Tom Turner, Earthjustice
Tom Turner is senior editor at Earthjustice, a nonprofit environmental law firm based in Oakland, Calif. He edited daily newspapers at the WTO meeting in Seattle in 1999 and the World Summit on Sustainable Development in Johannesburg in 2002. He is the author of many books and articles on environmental subjects, most recently Justice on Earth: Earthjustice and the People It Has Served.
Monday, 8 Sep 2003
Will it be a replay of Seattle 1999? That’s a question on many minds as delegates, 4,000 observers, 1,500 journalists, and tens of thousands of critics arrive in this overbuilt resort town for the fifth ministerial meeting of the 146-member World Trade Organization.
Beyond a handful of black-clad troublemakers who broke a few windows and generated hysterical press coverage, the real story behind the Seattle protests of 1999 was the 50,000 peaceful protesters who came to voice their displeasure with the way the WTO manages global trade and runs roughshod over domestic laws protecting public health, workers’ rights, environmental quality, and natural resources. The other story was resistance by poorer countries that objected to heavy-handed tactics by the U.S., the European Union, and other wealthy countries; it was this courageous resistance, in the end, that caused the Seattle ministerial to conclude in chaos and failure.
Early reports suggest that there may be plenty of tension in the air when the WTO meetings get underway here on Wednesday. Mexico is reported to be making it difficult for potential protesters to attend the meetings or associated teach-ins and rallies. Some groups report that their applications for visas or credentials have been mysteriously lost. Mexico is charging representatives of WTO-accredited nongovernmental organizations $99 for a visa-like document, a sum that will make it difficult for some organizations to be represented. A Mexican newspaper recently reported that the government has put together a list of 60 incomodos (undesirables) to be “monitored” this week in Cancun, including Ralph Nader, Noam Chomsky, Lori Wallach of Public Citizen, and many other prominent WTO critics. We’ll see.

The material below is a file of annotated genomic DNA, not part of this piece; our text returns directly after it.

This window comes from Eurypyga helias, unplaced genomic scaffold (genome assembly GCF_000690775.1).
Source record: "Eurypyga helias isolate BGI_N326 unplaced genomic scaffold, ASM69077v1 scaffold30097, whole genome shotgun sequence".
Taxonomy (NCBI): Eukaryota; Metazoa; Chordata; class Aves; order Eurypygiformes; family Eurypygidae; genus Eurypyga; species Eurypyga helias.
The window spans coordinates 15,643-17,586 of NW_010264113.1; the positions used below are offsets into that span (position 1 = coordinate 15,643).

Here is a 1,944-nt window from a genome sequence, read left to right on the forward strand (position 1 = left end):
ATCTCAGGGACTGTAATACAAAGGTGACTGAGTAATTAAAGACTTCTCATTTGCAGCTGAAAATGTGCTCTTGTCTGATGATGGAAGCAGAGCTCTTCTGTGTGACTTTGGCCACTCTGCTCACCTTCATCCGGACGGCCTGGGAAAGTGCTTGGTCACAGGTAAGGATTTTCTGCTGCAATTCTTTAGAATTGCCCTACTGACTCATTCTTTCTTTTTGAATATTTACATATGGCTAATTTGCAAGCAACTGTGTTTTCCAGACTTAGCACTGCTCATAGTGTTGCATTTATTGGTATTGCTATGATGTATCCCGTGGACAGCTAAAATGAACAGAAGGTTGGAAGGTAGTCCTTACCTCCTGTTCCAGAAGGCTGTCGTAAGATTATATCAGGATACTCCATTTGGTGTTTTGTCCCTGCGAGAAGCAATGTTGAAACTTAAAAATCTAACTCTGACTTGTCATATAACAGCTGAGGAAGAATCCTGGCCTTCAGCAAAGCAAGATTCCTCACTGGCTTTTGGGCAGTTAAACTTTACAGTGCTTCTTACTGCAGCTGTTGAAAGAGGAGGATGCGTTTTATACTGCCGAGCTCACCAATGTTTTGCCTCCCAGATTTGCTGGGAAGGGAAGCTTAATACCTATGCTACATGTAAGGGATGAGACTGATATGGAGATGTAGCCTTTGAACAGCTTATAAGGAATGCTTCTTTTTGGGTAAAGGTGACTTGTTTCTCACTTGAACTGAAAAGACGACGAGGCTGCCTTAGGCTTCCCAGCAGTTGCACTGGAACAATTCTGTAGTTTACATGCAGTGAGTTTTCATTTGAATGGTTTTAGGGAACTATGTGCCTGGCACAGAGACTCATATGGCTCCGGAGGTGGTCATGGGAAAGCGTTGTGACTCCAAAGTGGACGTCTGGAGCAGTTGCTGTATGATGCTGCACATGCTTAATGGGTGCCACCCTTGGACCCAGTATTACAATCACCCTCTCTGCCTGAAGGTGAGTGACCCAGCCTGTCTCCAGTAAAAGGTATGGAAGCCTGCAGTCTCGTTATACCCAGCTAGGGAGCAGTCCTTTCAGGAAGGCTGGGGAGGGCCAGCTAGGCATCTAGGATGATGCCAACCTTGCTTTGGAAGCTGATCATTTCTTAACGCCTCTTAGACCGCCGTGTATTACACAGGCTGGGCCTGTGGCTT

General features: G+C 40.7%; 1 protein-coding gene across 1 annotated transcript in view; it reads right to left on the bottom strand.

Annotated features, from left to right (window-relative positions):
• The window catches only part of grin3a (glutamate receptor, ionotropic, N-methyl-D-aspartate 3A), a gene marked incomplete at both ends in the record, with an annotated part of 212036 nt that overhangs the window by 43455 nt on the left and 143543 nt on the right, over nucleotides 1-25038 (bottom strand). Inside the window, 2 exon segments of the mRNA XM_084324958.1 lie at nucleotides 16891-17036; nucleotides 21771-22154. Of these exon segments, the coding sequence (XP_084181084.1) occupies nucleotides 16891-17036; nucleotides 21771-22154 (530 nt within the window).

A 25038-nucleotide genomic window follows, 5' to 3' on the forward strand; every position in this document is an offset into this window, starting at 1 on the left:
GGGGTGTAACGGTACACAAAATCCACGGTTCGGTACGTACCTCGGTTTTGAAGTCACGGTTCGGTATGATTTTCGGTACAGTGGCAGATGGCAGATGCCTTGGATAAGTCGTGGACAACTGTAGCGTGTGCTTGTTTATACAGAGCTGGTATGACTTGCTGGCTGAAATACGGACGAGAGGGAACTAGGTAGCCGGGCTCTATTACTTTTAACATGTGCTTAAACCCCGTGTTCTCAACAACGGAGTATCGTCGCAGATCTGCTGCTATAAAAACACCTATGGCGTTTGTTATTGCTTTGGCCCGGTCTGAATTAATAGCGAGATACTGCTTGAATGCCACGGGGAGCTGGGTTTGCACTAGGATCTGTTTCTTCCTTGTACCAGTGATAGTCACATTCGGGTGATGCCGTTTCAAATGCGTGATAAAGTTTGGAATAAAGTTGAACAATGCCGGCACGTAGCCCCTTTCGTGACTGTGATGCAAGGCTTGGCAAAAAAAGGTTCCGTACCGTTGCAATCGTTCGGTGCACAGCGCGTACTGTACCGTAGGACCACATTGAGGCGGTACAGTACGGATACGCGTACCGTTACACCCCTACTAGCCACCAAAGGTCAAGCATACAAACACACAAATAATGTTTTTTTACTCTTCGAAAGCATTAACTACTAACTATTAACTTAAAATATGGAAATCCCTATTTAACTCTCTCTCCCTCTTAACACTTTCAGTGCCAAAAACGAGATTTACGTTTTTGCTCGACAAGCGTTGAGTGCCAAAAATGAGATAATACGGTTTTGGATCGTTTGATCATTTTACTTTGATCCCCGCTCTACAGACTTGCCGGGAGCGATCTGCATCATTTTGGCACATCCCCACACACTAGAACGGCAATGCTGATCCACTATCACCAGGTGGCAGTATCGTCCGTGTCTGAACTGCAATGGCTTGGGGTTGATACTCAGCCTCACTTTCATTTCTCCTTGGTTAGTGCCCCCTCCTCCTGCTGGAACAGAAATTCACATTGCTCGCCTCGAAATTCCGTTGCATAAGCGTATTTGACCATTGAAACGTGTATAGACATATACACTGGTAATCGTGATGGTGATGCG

In the official proceedings, it looks as if agricultural subsidies and tariffs will again be a hot topic, and here the split between north and south is quite stark. The U.S. and the E.U., despite differences over hormone-fed beef and genetically modified foodstuffs, are at odds with other countries, led by China, India, and Brazil, over how to proceed with what they call the “liberalization” of trade in agricultural products. All countries want to gain access to foreign markets; they also want to protect their own farmers. (The U.S. is more interested in protecting its mega-agribusinesses than its family farms, but that’s another story we shall return to later.) It is a thorny problem that could, they say, derail this meeting altogether.
Meanwhile, the big kahunas of the WTO have dreams of launching formal negotiations on four new topics: investment, government procurement, competition, and facilitation. In general, these would mean easing rules that hinder transnational corporations from doing business as they see fit, anywhere and everywhere. What they hope for with respect to government procurement, for example, would be rules to make it illegal for city governments to require that a percentage of city contracts be awarded to companies within that city. It’s far more complicated, of course, but it’s easy to see why there’s determined resistance to the idea.
In addition to street demonstrations, there are scores of panels and workshops and lectures and other presentations, some critical of the WTO and some seeking alternatives to the way the WTO goes about its business. I’ll get to as many as I can. The official meetings begin Wednesday and are scheduled to run through Sunday. I’ll be reporting daily. If you have questions, please send them to emailE=(‘ecoeditor@’ + ‘yahoo.com’) document.write(‘‘ + emailE + ‘‘) .